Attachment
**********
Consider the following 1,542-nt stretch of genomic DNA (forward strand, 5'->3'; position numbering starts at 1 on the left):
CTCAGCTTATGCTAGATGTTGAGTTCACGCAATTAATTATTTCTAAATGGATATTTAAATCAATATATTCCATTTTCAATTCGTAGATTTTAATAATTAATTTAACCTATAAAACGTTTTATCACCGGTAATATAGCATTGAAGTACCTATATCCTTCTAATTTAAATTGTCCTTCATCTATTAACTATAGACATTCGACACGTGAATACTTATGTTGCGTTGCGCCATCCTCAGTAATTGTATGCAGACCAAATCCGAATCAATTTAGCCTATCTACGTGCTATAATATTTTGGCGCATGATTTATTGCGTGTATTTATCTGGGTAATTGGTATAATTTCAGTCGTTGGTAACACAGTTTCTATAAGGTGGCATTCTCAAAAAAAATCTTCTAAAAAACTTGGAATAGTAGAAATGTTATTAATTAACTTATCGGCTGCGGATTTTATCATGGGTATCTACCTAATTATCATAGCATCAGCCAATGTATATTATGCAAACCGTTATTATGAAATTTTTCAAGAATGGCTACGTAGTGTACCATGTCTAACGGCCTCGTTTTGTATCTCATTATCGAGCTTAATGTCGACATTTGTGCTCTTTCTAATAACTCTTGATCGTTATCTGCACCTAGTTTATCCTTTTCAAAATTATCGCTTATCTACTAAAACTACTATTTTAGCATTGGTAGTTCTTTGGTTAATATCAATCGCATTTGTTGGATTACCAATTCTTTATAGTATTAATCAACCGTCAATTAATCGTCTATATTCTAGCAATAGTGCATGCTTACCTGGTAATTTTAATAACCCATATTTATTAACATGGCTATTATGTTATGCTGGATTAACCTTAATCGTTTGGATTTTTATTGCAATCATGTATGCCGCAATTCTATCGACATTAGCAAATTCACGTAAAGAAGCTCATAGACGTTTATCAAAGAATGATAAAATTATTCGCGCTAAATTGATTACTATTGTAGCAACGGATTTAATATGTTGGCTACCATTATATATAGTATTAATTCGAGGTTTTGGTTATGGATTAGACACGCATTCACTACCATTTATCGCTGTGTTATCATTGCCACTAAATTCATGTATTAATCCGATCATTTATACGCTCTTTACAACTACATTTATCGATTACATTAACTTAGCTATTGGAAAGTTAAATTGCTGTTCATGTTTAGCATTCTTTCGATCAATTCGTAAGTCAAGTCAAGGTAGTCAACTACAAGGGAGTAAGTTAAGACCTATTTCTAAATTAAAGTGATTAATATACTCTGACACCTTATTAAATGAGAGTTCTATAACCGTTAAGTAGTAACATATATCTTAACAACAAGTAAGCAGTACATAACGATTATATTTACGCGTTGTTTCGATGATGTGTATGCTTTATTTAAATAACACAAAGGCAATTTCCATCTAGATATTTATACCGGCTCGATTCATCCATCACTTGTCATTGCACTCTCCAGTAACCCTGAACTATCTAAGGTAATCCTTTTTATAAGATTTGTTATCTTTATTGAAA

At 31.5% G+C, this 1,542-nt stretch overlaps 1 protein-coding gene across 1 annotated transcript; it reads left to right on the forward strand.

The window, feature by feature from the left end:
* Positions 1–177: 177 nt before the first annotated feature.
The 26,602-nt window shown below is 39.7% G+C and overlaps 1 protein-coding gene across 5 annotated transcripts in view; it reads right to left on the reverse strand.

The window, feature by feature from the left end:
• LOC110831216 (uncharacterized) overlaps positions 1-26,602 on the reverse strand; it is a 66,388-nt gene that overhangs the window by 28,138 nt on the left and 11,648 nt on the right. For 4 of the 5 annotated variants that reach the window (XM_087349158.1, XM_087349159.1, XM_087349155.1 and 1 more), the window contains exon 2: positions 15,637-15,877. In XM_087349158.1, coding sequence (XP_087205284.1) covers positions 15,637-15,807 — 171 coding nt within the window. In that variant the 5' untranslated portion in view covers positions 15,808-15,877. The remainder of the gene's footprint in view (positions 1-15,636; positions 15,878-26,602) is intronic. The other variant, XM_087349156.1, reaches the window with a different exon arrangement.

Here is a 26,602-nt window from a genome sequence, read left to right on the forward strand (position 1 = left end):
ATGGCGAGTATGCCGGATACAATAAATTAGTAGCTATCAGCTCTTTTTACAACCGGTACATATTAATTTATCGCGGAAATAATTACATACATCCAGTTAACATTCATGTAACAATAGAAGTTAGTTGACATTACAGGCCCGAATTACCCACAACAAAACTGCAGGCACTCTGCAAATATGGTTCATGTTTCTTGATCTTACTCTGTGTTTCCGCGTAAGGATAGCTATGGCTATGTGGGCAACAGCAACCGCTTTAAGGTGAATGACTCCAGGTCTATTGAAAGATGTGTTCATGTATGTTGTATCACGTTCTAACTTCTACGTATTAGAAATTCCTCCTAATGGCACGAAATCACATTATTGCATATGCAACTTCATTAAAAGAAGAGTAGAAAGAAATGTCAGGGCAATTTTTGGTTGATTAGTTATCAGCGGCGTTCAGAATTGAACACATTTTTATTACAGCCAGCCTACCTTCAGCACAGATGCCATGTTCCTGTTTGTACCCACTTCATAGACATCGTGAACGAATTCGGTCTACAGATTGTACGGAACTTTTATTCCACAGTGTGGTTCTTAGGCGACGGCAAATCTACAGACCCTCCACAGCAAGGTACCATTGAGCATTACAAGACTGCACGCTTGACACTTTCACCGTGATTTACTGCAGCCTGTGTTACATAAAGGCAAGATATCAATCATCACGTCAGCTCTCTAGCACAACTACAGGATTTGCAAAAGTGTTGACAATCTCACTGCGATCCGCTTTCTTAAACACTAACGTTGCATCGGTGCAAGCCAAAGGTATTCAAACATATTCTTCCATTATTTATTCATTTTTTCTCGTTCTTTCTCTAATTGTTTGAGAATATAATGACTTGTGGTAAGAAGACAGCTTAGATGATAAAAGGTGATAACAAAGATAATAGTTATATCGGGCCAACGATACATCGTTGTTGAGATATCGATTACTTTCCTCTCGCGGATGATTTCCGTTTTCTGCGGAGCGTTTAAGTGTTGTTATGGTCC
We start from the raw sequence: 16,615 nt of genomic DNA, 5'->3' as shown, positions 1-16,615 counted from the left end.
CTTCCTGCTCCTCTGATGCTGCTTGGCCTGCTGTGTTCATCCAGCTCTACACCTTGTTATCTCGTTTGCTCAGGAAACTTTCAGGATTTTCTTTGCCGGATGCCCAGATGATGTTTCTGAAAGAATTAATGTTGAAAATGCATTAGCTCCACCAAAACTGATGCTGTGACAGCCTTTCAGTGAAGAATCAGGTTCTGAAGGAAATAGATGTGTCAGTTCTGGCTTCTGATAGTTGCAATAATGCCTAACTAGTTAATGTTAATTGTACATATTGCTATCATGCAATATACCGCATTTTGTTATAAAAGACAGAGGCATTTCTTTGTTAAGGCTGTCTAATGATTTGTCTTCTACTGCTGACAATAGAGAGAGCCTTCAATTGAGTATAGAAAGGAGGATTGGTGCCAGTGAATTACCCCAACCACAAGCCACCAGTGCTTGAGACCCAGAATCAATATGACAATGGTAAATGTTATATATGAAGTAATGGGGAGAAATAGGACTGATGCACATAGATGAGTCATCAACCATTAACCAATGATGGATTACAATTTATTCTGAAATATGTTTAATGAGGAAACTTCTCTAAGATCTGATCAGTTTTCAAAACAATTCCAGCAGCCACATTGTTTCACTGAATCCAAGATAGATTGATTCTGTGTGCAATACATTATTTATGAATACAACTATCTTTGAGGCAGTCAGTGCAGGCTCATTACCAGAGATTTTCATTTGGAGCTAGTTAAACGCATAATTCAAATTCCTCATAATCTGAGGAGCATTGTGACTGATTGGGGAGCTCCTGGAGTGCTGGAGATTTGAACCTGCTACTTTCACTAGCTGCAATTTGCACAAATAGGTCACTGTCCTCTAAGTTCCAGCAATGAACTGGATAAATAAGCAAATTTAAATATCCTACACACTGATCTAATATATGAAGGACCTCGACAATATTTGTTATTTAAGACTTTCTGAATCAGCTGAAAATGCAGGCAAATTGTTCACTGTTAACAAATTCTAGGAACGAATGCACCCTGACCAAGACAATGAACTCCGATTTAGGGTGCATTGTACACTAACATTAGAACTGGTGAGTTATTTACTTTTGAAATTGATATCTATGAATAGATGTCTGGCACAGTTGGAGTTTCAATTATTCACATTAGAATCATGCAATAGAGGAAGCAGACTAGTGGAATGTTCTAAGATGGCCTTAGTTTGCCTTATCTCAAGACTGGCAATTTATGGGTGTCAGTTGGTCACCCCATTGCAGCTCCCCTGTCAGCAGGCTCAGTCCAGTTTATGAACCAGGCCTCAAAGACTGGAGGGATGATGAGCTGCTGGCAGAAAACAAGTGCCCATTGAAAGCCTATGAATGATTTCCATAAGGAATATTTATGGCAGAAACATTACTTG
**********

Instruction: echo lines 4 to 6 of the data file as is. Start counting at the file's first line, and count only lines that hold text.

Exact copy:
The window, feature by feature from the left end:
* Positions 1–177: 177 nt before the first annotated feature.
The 26,602-nt window shown below is 39.7% G+C and overlaps 1 protein-coding gene across 5 annotated transcripts in view; it reads right to left on the reverse strand.